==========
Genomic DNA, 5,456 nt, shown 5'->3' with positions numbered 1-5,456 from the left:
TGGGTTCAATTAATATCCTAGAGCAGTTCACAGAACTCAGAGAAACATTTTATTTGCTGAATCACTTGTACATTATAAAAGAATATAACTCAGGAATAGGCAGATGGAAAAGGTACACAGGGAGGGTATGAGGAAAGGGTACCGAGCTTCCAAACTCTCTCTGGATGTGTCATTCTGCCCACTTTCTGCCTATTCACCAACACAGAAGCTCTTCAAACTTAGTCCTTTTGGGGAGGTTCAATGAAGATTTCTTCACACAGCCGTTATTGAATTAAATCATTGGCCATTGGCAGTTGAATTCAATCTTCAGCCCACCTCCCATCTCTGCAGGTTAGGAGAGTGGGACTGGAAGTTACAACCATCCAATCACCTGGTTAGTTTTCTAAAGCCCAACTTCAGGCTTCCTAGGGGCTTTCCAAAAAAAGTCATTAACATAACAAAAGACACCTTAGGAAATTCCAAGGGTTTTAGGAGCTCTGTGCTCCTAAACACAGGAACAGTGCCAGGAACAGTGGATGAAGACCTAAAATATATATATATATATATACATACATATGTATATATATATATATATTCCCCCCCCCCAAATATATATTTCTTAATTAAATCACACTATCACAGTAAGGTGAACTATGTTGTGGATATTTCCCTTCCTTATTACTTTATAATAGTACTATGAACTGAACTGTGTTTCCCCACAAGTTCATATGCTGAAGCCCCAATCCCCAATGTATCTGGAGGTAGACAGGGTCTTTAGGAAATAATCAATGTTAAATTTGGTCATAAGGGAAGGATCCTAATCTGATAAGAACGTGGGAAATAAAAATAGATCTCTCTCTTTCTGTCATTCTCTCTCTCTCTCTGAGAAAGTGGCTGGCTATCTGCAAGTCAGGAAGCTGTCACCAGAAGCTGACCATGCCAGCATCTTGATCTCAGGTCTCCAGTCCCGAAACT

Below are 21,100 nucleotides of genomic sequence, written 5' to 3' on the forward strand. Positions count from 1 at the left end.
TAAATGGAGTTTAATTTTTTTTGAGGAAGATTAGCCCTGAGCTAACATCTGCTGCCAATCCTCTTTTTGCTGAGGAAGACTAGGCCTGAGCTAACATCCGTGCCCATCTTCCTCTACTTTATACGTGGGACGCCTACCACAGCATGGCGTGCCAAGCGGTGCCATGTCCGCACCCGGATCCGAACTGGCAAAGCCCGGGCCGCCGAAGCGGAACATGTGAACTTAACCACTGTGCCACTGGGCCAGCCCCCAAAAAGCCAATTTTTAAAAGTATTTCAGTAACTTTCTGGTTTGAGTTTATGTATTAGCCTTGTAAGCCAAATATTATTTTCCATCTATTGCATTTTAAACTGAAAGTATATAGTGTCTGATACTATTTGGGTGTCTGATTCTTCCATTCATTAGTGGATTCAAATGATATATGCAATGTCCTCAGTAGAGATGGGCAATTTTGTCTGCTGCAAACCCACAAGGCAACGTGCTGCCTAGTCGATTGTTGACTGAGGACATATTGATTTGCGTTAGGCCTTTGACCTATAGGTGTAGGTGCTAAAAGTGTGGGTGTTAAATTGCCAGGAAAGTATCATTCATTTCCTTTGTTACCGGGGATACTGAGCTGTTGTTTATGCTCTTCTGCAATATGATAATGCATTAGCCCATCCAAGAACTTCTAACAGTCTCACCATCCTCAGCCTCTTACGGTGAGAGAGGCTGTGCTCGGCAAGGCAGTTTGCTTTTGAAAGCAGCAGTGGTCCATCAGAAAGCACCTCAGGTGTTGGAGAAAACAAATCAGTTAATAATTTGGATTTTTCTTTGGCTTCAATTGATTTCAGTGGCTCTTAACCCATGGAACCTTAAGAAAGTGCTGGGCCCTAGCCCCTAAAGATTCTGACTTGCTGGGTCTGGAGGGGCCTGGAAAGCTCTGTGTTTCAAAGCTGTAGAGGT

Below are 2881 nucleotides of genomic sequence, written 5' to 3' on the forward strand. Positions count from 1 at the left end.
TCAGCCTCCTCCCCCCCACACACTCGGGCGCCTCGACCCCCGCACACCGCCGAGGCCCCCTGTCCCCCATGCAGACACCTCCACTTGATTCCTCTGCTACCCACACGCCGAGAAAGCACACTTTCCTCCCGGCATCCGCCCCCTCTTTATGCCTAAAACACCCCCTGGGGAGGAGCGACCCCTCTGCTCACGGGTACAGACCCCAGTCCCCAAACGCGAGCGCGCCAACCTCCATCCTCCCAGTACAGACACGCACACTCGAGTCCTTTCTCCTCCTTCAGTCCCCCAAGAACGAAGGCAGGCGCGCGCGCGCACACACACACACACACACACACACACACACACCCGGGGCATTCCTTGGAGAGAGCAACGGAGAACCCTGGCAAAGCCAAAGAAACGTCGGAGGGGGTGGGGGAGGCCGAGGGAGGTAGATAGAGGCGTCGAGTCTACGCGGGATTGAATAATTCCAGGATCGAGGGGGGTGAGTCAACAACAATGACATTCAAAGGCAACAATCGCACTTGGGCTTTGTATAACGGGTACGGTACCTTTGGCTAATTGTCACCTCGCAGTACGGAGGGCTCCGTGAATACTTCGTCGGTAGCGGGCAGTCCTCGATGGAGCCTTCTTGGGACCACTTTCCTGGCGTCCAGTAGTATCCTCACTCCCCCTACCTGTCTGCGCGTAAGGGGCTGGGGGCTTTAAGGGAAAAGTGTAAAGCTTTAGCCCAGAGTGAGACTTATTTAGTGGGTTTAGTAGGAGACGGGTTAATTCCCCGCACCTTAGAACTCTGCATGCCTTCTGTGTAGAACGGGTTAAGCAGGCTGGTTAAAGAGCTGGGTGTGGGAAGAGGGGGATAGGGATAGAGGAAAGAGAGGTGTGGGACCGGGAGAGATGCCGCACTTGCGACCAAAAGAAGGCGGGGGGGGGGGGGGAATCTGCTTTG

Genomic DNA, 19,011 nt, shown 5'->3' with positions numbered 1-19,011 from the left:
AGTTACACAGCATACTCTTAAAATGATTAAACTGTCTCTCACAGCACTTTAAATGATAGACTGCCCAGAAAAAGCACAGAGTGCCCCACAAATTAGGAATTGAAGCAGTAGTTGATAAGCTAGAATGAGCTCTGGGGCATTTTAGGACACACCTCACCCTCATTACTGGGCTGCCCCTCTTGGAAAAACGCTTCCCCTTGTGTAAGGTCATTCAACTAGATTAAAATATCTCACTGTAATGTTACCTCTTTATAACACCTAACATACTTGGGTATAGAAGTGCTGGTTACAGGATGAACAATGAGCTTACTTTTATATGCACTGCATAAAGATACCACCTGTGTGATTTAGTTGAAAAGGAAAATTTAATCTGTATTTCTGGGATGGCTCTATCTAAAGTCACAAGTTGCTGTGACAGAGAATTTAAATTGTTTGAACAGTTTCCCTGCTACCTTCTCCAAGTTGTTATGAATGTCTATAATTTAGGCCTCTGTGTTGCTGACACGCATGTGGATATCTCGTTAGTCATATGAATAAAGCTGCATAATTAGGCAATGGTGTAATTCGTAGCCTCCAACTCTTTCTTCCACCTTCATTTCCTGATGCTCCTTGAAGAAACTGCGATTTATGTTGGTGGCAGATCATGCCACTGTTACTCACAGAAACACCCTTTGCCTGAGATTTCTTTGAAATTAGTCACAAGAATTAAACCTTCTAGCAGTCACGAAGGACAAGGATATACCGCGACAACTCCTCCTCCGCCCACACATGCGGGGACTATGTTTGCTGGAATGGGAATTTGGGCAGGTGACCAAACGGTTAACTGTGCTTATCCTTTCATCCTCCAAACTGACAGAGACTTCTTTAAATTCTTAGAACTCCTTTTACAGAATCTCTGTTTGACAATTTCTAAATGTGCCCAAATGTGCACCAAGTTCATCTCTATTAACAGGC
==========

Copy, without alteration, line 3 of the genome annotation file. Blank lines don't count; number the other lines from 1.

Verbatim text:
Below are 21,100 nucleotides of genomic sequence, written 5' to 3' on the forward strand. Positions count from 1 at the left end.